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Title page for ETD etd-04072006-133039


Type of Document Dissertation
Author Shiou, Sheng-Ru
Author's Email Address sr.shiou@vanderbilt.edu
URN etd-04072006-133039
Title Transforming Growth Factor-beta and Smad4 Regulation of Invasive and Metastatic Behavior in Cancer Cells
Degree PhD
Department Cell and Developmental Biology
Advisory Committee
Advisor Name Title
Professor R. Daniel Beauchamp Committee Member
Keywords
  • Transforming growth factors-beta -- Receptors
  • Transforming growth factors-beta -- Physiological effect
  • Smad4
  • uPA
  • claudin-1
  • BMP
  • TGF-beta
  • Cancer invasiveness
  • Metastasis -- Molecular aspects
Date of Defense 2005-12-13
Availability unrestricted
Abstract
While localized tumor growth may cause organ dysfunction and even death, metastases cause the vast majority (~90%) of human cancer deaths. Both autocrine and paracrine transforming growth factor-beta (TGF-beta) have been linked to invasive and metastatic tumor growth. The mechanism whereby autocrine TGF-beta elicits tumorigenic effects was investigated. The metastatic breast cancer cells, MDA-MB-231, secrete TGF-beta and express both the urokinase plasminogen activator (uPA) and matrix metalloproteinase-9 (MMP-9) that are important for cancer metastatic growth. Whether autocrine TGF-beta promotes invasive growth of MDA-MB-231 cells through regulation of uPA and/or MMP-9 protein levels and/or activity was studied. Inhibition of autocrine TGF-beta signaling decreased MDA-MB-231 cell invasion and uPA secretion. Inhibition of uPA proteolytic activity decreased cell invasion to the similar extent. The Smad proteins are the intracellular mediators for the canonical TGF-beta signaling pathway. However, TGF-beta receptors may transduce signals through Smad-independent pathways. My study demonstrates that the self-sufficiency of promoting invasive potential of tumor cells is through enhanced uPA secretion by autocrine TGF-beta in a Smad-dependent manner. While autocrine TGF-beta signaling modulates uPA protein secretion, exogenous TGF-beta increased uPA mRNA expression through RNA stabilization, suggesting distinct post-transcriptional mechanisms for regulation of uPA by different magnitudes of TGF-beta stimulation.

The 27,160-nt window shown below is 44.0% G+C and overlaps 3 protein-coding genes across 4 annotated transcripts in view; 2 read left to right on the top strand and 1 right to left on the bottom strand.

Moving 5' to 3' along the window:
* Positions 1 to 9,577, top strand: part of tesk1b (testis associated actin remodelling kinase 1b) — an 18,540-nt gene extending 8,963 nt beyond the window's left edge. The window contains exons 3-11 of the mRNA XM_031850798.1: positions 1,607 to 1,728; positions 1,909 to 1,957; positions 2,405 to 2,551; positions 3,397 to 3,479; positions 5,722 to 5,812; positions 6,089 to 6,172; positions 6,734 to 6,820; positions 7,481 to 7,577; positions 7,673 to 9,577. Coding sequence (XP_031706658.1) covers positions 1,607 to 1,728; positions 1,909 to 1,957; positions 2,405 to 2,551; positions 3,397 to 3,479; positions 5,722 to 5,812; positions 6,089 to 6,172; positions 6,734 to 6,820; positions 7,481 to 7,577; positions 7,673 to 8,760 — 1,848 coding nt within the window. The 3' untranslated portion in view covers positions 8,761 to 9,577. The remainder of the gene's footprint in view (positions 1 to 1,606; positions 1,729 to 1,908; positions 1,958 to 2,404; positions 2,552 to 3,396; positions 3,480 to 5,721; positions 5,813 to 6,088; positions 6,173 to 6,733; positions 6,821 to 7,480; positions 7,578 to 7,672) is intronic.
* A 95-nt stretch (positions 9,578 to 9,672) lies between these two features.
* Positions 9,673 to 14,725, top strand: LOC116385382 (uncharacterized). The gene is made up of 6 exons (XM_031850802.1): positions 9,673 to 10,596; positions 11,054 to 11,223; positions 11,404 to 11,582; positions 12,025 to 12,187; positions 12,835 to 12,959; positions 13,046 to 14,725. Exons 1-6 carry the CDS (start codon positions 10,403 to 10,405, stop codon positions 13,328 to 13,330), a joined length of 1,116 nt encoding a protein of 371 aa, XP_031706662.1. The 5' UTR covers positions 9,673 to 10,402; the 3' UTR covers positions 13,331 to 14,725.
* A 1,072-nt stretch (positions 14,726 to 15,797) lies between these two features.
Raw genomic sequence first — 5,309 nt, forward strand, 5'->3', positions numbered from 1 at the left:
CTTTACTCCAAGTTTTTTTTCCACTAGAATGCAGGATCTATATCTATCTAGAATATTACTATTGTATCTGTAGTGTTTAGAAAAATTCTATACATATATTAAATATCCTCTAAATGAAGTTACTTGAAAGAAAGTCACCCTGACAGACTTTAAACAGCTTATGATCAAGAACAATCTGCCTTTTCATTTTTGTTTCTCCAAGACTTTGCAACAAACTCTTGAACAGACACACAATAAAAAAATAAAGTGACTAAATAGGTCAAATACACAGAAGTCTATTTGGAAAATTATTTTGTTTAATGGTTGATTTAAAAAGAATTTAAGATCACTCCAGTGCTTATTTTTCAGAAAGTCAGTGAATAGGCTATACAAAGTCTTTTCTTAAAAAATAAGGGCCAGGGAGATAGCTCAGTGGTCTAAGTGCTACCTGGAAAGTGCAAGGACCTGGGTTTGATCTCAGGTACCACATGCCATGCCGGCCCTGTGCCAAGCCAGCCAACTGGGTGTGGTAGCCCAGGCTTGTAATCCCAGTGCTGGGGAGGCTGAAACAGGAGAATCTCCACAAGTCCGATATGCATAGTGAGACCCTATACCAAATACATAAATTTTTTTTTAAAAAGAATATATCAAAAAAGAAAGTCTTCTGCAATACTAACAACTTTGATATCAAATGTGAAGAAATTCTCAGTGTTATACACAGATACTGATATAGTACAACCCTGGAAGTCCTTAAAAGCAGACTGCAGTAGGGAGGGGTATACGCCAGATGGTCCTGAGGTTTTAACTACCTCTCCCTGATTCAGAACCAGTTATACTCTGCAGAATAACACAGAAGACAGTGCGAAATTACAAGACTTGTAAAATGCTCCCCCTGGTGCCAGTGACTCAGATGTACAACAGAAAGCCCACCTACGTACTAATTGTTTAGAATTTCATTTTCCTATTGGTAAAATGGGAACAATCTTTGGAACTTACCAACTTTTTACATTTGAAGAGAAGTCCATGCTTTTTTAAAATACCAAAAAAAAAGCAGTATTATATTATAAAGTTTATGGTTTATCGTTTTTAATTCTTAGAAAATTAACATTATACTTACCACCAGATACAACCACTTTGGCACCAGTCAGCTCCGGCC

Smad4 is both a tumor promoter and a suppressor. We previously observed inverse protein expression of Smad4 and claudin-1 in intestinal epithelial and colorectal cancer (CRC) cells and tissues. Claudin-1 is a tight junction protein with potential of enhancing metastatic growth of CRC cells. Whether Smad4 may act as a tumor suppressor by inhibiting claudin-1 expression in CRC was studied. In the Smad4-deficient, claudin-1-positive HT29 and SW480 CRC cells, Smad4 expression specifically downregulated claudin-1 protein expression through possibly transcriptional suppression. Previous findings suggest TGF-beta signaling-independent functions of Smad4. My study demonstrates that the Smad4-mediated suppression of claudin-1 expression is independent of TGF-beta signaling in SW480 and HT29 cells. These findings suggest a novel mechanism underlying the Smad4 tumor suppressive function through regulation of a potential metastatic modulator, claudin-1, in a TGF-beta-independent manner in CRC cells.

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